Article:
The Menace of Privilege Chapter Twelve second part
|January 9, 2007||Posted by Staff under Progress Report, The Progress Report|
The Menace of Privilege, by Henry George Jr.
We are pleased to present, in installments, a very rare yet significant book written by former Congressman Henry George Jr. in 1905.
Earlier installments are available at the Progress Report Archive.
end of CHAPTER 12, USE OF THE COURTS BY PRIVILEGE
The Amazing Truth of How Anti-Labor Injunctions Became Customary
It is a fixed principle of the equity court that an injunction should not be issued merely to prevent the commission of crime, because a court of equity has no criminal jurisdiction. An injunction should not be issued when there is a remedy at law, or when the facts or the law are in doubt.
Do our courts observe these limitations? Not at all. “Courts of equity,” says a courageous jurist in New York City — Justice Samuel Seabury of the City Court — “have traveled over the whole field of human action to restrict whenever it has seemed to the individual judge that restraint should be imposed … The ridiculous extreme to which their power has been stretched is nowhere better illustrated than in the opinion of the Texas Court of Appeals, sustaining an order punishing a defendant for contempt of court for violating an injunction which prohibited him from attempting to alienate the affections of his neighbor’s wife.” (“The Abuses of Injunctions,” The Arena, June, 1903.)
That is to say, mixing what men have a right to do, such as peaceably to persuade, with what they have not a right to do, but for the doing of which they are punishable under the law, a restraining order may forbid all alike. To ignore this order is not to bring the case for jury trial as to the law and the facts. Men’s rights under the law have nothing to do with it. The question to be determined is: Was the restraining order ignored? If it was, then those who ignored it were in contempt of court. For such contempt they are punishable by the judge who issued the order, no matter how fully they might, if they could but get a jury trial, prove they were within their legal rights when they disobeyed the restraining order.
It is true that the injunction when first issued is only temporary. The theory upon which the court is supposed to proceed is that it will grant a petition for a restraining order pending an examination of the matter to decide if such restraint should be made permanent or be dissolved. But in most injunction cases the date for argument for a permanent injunction is far removed, and the enjoined persons are in the meanwhile so tied up by the temporary order and confronted with summary punishment for contempt of court if they ignore it, that the temporary injunction is just as effective as a permanent one in killing hand-to-mouth strikes.
Our practice of applying injunctions to labor disputes originated with a case in England in 1868. Upon that foundation all our wonderful edifice of industrial court orders has been built up. And yet mark how unsubstantial this foundation! The English case is known as Springhead Spinning Co. vs. Riley (6 L. R. Eq. Cas. 551). In that case members of a labor union were restrained from issuing placards which requested “all well-wishers” of the union “not to trouble or cause any annoyance to the Springhead Spinning Company Lees by knocking at the door of their offices, until the dispute between them and the self-actor reminders is finally terminated.”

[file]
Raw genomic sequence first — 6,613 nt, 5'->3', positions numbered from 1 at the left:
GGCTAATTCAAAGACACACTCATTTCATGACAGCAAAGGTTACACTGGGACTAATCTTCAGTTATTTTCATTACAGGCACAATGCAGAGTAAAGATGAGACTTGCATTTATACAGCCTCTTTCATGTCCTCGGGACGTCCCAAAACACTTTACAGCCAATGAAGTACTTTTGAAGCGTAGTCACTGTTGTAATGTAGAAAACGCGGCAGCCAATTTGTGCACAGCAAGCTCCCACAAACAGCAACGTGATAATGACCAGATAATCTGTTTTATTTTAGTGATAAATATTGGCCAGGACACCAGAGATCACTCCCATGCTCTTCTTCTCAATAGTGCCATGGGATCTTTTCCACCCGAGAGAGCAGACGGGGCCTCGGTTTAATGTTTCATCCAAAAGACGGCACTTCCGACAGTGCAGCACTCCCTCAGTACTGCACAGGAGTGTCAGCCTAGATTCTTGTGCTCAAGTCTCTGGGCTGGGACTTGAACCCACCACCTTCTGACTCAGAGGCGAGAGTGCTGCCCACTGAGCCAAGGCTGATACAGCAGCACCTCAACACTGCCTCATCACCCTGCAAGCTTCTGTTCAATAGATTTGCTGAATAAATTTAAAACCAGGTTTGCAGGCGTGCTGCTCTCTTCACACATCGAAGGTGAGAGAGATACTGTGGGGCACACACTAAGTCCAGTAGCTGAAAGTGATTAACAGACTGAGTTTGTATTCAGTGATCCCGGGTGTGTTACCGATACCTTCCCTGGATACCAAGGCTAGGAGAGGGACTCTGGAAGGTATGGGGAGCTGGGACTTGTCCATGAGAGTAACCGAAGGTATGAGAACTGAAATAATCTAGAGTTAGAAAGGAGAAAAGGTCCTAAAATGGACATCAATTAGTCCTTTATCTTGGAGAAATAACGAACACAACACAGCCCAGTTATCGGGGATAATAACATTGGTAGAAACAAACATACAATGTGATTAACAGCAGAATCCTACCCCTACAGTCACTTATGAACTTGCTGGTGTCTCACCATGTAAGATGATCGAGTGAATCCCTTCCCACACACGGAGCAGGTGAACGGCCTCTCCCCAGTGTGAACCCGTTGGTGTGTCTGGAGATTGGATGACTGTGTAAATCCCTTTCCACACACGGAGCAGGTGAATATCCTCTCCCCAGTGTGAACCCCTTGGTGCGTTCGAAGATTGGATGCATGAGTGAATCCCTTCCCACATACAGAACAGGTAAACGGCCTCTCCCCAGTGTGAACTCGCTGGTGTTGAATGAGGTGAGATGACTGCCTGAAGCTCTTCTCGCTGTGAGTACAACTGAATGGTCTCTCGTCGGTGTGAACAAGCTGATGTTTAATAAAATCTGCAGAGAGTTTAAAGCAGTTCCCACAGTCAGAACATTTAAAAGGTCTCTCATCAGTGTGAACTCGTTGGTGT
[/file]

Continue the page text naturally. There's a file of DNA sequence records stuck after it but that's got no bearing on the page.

Vice-Chancellor Malins, who sat in the case, held that the defendant workmen were in this issuing of placards guilty of “threats and intimidation, rendering it impossible for the plaintiffs to obtain workmen, without whose assistance the property became utterly valueless for the purposes of their trade.” The court therefore held that it should interfere by injunction to restrain such acts, insomuch as they also tended to the destruction or deterioration of property.
But this injunction order was only temporary, and the Vice-Chancellor had some doubts as to whether it would stand on subsequent hearing, should argument be made for making the order permanent, for no precedent for such action existed. He said : –
In the present case, the acts complained of are illegal and criminal by the Act of George IV. . . . Upon the general question whether this court can interfere to prevent these unlawful proceedings by workmen issuing placards amounting to intimidation, and whether acts of intimidation generally would go to the destruction of property, that will probably have ultimately to be decided at the hearing in the case.
In the meantime I would only make this observation, that by the Act of Parliament, it is recited that all such proceedings are injurious to trade and commerce, and dangerous to the security and personal freedom of individual workmen, as well as to the security of the property and persons of the public at large; and if it should turn out that this court has jurisdiction to prevent these misguided and misled workmen from committing these acts of intimidation, which go to the destruction of that property which is the source of their own support and comfort in life, I can only say that it will be one of the most beneficial jurisdictions that this court ever exercised.